By Isa Jones
By Mary Willson
By Brian Turk
By Drew AIles
By Taylor Boylston
By Bree Davies
By Emerald O'Brien
As Lix acknowledges, most of the pieces in Papal Smear "revolved around AIDS and the Catholic Church." The latter institution is one he knows well. He was raised as a Catholic and speaks with profound respect about Sister Ann, a nun who has been like a grandmother to him. ("I admire her so much for her convictions, the way she's lived her life, the way she treats people, the way she looks at the world," he says. "It'd be nice to be that strong a person someday.") But his sexual preference put him at odds with the sect's teachings. Eventually, both his parents left the Church; Lix quotes his father as saying, "I can't do it anymore. I can't go listen to what they have to say, because I look at you being my son and I know that it's not wrong that you're gay."
Nonetheless, Lix differentiates between what he sees as the church's evil and the message of Christianity. "'Smear' has been tricky, because I'm not anti-Christian," he insists. "The true nature of Christianity and whoever this Christ/ myth/person was talking about was pretty decent. But it's become such a fucking mess--all about control and power. I've seen so many people damaged, hurt and dead because of what comes down from the Pope and the Church."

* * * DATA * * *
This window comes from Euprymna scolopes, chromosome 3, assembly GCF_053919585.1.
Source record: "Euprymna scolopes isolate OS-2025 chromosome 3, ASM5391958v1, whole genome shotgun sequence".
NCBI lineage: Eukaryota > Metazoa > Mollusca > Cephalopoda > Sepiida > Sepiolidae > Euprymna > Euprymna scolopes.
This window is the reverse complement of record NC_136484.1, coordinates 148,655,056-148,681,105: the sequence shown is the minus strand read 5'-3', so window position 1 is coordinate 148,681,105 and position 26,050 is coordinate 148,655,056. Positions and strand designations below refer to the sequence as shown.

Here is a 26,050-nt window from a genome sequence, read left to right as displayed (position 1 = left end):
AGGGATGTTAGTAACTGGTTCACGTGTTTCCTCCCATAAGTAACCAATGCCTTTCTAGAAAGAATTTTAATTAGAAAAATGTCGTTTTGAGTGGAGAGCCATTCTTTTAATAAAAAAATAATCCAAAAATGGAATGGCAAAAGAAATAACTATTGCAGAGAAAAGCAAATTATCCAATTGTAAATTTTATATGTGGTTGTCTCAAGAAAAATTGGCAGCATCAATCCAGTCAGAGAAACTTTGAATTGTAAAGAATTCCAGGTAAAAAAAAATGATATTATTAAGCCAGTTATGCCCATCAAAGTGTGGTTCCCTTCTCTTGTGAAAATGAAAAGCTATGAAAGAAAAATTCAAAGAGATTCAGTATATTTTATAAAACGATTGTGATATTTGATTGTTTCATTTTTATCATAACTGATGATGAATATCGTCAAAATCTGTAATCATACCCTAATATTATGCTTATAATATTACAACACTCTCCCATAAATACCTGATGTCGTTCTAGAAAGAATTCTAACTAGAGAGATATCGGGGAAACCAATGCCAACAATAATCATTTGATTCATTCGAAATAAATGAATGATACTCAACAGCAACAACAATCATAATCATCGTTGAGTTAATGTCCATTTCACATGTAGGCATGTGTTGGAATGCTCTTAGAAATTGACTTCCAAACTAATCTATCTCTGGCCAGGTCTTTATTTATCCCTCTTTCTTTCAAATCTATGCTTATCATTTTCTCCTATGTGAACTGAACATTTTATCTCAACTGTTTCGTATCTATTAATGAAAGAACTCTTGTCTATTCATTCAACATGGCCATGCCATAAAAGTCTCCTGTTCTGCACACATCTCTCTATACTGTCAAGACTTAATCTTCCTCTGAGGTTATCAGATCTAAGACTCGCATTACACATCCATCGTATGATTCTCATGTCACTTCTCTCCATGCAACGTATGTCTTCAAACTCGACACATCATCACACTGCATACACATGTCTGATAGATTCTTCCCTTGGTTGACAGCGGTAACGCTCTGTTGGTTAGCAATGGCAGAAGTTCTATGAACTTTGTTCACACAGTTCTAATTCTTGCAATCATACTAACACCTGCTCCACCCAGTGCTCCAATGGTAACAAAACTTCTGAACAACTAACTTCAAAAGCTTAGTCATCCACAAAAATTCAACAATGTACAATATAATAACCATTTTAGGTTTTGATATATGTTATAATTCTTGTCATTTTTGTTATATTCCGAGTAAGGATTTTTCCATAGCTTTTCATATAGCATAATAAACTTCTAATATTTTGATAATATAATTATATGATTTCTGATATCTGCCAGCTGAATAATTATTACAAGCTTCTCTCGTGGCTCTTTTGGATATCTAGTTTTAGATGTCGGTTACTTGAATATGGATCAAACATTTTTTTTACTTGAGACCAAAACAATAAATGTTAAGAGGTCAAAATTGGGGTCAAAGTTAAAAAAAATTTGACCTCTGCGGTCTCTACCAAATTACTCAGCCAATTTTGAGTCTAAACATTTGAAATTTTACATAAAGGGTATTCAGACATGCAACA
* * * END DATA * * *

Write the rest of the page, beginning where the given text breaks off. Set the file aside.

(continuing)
Not all of Lix's current project concerns itself specifically with Catholicism, however. An especially strong portion, adapted from a piece Lix conceived in collaboration with Tim Miller (one of four artists targeted by Jesse Helms during his infamous attack on the National Endowment for the Arts), finds the performer describing a march on Washington in a narrative style so honed that each detail seems pivotal, loaded. His storytelling holds one hostage, and his physicalization of his feelings goes well beyond the approximations of a skilled Method actor. "It's hard to re-experience those emotions," he admits. "But I need to do this in order to progress even further. I need to bring these things back up again and play them out for people.
"So much of it is so heavy and intense, but that's what I went through. A lot of it has not been easy and a lot has not been happy. But I'm at a point where I'm happy to be alive. I'm pulling people through a lot of intense emotions, but I'd like for them to come out of the show feeling like there's hope and things are changing and can be better. It's been six years and I'm doing fucking great."
Concave Pregnancy, by Cristofer Lix. 7 p.m. Saturday, May 25, May 31, June 1, June 7 and June 8, Mercury Cafe, 2199 California Street, $5, 294-9281. The June 8 performance is a benefit for the Colorado AIDS Project.